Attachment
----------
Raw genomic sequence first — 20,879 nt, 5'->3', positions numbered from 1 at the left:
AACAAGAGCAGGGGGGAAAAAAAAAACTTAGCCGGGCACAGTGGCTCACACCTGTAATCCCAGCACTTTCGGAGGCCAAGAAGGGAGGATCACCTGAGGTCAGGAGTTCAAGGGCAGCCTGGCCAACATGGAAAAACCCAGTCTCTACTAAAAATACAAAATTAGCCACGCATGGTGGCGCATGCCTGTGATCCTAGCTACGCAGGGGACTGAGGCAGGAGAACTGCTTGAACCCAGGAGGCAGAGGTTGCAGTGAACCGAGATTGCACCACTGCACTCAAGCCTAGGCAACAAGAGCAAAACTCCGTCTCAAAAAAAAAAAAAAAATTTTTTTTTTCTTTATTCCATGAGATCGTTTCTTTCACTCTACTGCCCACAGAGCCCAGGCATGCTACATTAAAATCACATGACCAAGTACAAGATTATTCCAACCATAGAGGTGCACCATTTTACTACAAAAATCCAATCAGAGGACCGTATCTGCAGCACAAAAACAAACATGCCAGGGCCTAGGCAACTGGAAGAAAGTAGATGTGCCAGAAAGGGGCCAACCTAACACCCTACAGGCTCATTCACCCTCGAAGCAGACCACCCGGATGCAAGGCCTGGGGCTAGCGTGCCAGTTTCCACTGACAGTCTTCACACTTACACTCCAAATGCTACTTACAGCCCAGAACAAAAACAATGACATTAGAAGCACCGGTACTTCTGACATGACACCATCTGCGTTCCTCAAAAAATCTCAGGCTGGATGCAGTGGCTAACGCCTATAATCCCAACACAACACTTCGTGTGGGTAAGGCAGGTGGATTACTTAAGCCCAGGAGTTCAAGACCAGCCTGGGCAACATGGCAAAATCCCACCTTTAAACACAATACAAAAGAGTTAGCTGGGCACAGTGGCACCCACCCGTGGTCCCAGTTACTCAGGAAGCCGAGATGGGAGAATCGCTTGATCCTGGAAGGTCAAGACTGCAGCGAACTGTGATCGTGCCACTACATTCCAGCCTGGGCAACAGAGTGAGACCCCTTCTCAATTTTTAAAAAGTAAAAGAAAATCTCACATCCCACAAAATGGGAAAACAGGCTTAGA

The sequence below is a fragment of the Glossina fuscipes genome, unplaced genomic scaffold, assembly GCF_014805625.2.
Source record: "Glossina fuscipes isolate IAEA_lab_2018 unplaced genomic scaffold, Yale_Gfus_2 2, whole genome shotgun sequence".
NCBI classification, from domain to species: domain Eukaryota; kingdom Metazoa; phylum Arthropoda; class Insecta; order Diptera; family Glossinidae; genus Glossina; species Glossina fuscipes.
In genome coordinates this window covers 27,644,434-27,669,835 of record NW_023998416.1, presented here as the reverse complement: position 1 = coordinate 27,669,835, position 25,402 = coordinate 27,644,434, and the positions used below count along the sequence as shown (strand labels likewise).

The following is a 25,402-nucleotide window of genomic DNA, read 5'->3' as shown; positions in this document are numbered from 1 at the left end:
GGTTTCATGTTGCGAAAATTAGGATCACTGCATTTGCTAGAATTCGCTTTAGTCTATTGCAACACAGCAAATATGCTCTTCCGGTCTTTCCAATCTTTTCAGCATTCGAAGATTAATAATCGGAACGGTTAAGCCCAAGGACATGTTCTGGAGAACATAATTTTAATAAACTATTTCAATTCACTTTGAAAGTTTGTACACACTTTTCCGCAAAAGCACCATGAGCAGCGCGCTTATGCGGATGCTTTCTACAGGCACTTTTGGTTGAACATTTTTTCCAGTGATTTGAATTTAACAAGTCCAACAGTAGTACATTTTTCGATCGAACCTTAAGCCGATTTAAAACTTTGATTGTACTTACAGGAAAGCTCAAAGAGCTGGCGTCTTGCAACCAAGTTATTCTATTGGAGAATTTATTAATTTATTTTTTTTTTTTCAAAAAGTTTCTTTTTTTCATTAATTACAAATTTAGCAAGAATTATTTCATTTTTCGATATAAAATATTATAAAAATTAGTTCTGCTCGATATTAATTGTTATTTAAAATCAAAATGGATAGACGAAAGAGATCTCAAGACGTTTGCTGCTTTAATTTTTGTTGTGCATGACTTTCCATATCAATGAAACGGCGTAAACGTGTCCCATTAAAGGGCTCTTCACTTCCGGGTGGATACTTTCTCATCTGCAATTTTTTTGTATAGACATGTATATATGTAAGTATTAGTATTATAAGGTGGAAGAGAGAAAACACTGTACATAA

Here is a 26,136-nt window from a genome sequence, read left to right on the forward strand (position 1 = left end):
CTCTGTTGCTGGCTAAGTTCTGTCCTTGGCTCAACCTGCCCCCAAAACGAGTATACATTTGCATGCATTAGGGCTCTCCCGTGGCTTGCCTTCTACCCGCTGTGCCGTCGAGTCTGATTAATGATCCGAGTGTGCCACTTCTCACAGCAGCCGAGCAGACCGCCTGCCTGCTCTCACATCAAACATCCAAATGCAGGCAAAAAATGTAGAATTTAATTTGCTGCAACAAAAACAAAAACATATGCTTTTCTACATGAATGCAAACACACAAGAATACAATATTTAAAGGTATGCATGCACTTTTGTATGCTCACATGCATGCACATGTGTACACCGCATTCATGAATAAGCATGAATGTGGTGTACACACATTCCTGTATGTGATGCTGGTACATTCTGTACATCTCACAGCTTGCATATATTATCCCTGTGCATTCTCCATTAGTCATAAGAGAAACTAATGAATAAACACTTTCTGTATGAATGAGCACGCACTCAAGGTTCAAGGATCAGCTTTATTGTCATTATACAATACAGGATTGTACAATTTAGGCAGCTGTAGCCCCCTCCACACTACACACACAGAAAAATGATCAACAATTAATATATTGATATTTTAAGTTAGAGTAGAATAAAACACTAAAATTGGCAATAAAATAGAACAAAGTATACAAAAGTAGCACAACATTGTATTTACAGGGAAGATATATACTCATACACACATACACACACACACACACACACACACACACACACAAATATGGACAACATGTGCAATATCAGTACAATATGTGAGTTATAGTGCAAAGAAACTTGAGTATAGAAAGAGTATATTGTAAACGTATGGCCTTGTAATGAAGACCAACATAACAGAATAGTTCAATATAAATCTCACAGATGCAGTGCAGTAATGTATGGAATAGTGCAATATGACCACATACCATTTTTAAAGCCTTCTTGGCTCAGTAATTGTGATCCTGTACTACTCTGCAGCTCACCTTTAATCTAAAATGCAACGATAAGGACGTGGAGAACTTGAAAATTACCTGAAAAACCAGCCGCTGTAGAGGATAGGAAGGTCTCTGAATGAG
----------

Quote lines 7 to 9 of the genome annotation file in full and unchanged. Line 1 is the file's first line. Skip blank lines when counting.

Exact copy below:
The following is a 25,402-nucleotide window of genomic DNA, read 5'->3' as shown; positions in this document are numbered from 1 at the left end:
GGTTTCATGTTGCGAAAATTAGGATCACTGCATTTGCTAGAATTCGCTTTAGTCTATTGCAACACAGCAAATATGCTCTTCCGGTCTTTCCAATCTTTTCAGCATTCGAAGATTAATAATCGGAACGGTTAAGCCCAAGGACATGTTCTGGAGAACATAATTTTAATAAACTATTTCAATTCACTTTGAAAGTTTGTACACACTTTTCCGCAAAAGCACCATGAGCAGCGCGCTTATGCGGATGCTTTCTACAGGCACTTTTGGTTGAACATTTTTTCCAGTGATTTGAATTTAACAAGTCCAACAGTAGTACATTTTTCGATCGAACCTTAAGCCGATTTAAAACTTTGATTGTACTTACAGGAAAGCTCAAAGAGCTGGCGTCTTGCAACCAAGTTATTCTATTGGAGAATTTATTAATTTATTTTTTTTTTTTCAAAAAGTTTCTTTTTTTCATTAATTACAAATTTAGCAAGAATTATTTCATTTTTCGATATAAAATATTATAAAAATTAGTTCTGCTCGATATTAATTGTTATTTAAAATCAAAATGGATAGACGAAAGAGATCTCAAGACGTTTGCTGCTTTAATTTTTGTTGTGCATGACTTTCCATATCAATGAAACGGCGTAAACGTGTCCCATTAAAGGGCTCTTCACTTCCGGGTGGATACTTTCTCATCTGCAATTTTTTTGTATAGACATGTATATATGTAAGTATTAGTATTATAAGGTGGAAGAGAGAAAACACTGTACATAA

Here is a 26,136-nt window from a genome sequence, read left to right on the forward strand (position 1 = left end):